Benefits of Sage and Using It to Support Better Health

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Benefits of Sage

I am a big fan of sage (Salvia spp.). We grow several different varieties of this herb on our farm every year. With close to 1,000 different species it isn’t too difficult to find one to love. A lot of people grow the common garden sage (Salvia officinalis) with thoughts of fresh herbs at Thanksgiving, but there is more to this family than meets the eye, and the benefits of sage are very numerous!

Benefits of Sage for Better Health

People have valued the medicinal qualities and benefits of sage for at least as long as humans have been writing things down.

For the Mouth & Throat

S. officinalis is the most common variety and is typically used in mouth and throat applications. To make a healing sage tea, simply pour one cup of boiling water over two to three teaspoons of sage and allow it to sit, covered, for 10-15 minutes.

Improving Health

A traditional benefit of sage was to take it as a warm tea to stimulate digestion, prevent the flu, and relieve pain in the joints. It helps to control our digestion of fats and allows us to use fluid in our bodies better. When there is dryness, sage can increase moisture.

Drying Out Tissues

Surprisingly, used as a cool tea, Matthew Wood tells us that it can dry out our tissues when needed as well. This is why it is the classic weaning herb.

Cooling the Body

Served cold, it cools the body and is one of my favorite recommendations to those who are struggling with menopausal hot flashes.

Improving Memory

Recent research supports that benefits of sage include improved memory, even helping where there is agitation associated with Alzheimer’s.

Sage Benefits and Types of Sage to Use

What type of sage can be used for different health benefits? I hear this question frequently.

Most of the sage varieties you’ll get at the garden center are just variations of Salvia officinalis. They may have purple leaves instead of the typical silver/grey, or they may be striped. In most cases, these decorative sages are interchangeable with the true common sage. They’re a lot of fun to use at the table or in tea as well!

As far as the other sage varieties that are out there, the answer is: it depends. Some plants, like white sage, can be used interchangeably with common sage. Some plants, like pineapple sage, have special qualities all their own.

I have listed some other varieties of sage (below) that you are likely to encounter in your daily life. I’ll bet a couple of these will surprise you. (Did you know that chia is actually a sage?!)

Take a look and see if you can find these varieties the next time you are planning a garden. They are so much fun to grow and provide great rewards in terms of lush growth and beautiful flowers. Keep them trimmed and mulch them well for winter, and many of them will return year after year.

My favorite members of the sage genus:

  • white sage – Salvia apiana 
  • pineapple sage – Salvia elegans 
  • chia – Salvia hispanica
  • Mexican bush sage – Salvia leucantha 
  • red sage or danshen – Salvia miltiorrhiza 
  • common sage – Salvia officinalis 
  • clary sage – Salvia sclarea

More Uses and Benefits of Sage

For more info on sage, check out these related articles:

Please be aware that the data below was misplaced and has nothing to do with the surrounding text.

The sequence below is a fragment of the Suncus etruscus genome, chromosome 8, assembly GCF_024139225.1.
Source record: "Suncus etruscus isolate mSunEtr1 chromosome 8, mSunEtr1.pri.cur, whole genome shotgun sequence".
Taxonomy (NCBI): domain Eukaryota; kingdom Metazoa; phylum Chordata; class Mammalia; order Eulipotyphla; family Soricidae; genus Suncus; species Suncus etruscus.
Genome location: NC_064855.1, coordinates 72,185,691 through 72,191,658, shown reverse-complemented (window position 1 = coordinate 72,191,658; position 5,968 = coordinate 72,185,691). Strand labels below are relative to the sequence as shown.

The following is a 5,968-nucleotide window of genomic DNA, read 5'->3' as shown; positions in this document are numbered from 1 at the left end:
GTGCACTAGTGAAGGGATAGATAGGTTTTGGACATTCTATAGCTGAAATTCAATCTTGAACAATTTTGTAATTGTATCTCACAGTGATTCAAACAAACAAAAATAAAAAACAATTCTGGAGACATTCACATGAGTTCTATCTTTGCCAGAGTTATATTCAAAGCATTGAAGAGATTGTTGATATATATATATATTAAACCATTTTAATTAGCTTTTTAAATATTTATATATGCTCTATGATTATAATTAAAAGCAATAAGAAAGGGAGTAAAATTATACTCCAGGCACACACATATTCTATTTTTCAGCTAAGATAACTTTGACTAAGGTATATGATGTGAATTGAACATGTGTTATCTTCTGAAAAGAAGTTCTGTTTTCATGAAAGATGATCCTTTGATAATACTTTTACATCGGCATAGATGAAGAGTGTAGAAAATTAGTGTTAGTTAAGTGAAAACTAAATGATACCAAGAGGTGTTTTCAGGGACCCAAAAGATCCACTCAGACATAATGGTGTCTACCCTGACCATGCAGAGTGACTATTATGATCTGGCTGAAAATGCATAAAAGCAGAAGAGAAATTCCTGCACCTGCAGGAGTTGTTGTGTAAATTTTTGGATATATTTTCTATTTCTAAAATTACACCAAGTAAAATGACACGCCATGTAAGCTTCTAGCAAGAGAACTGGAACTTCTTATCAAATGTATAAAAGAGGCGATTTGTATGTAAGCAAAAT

About Dawn Combs

Dawn is a wife, mother, farmer, author, ethnobotanist, professional speaker, and educator. She has over 20 years of ethnobotanical experience, is a certified herbalist, and has a B.A. in Botany and Humanities/Classics. Dawn is co-owner of Mockingbird Meadows Farm. Her books include Conceiving Healthy Babies and Heal Local.

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  1. Sheila says

    It would have been nice to see pictures of the varieties mentioned.

    Looking up ‘sage’ on wikipedia, daisies and mint are listed under ‘sage’ as well as 100s of shrubs and bushes. You said you grow several varieties and say there are close to 1,000 different species but didn’t clarify if the benefits you mention apply to any of the other varieties other than the ones you specifically mention.

    In other words, does any plant called ‘sage’ have the benefits you mention? The reason I’m asking is because we have many plants in Canada (actually, half way to the Arctic Circle) that locals call ‘sage’ and they smell like sage but are not in any botanical books. How do I know if our local ‘sage’ has the same benefits?

    • Dawn says

      Hi Sheila,
      This is why it is so important to know the latin names of the plants we want to use for health or food. That’s unfortunate that wikipedia is offering plants that are not part of the sage family up as examples, but it highlights the unreliability of the platform. The plants I am focusing on here in this article are all from the Salvia genus. You will note in the list above that they all have a different species name, but the same genus. Common names are very misleading and unreliable, hence why the latin name is so important. There are at this point, I think, over 150 different common names for dandelion across the globe… but only one latin name, Taraxacum officinale. As far as the other plants that are in your area being called “sage” I can only say that if you find out what they are truly called and they are in the Salvia genus, then it is quite possible that they share similar phytochemicals with the plants I shared in this article. To figure out their latin name you will most likely need to get your hands on a really good plant key in a taxonomic guide for where you live. I wish you all the best in exploring the native plants in your backyard!!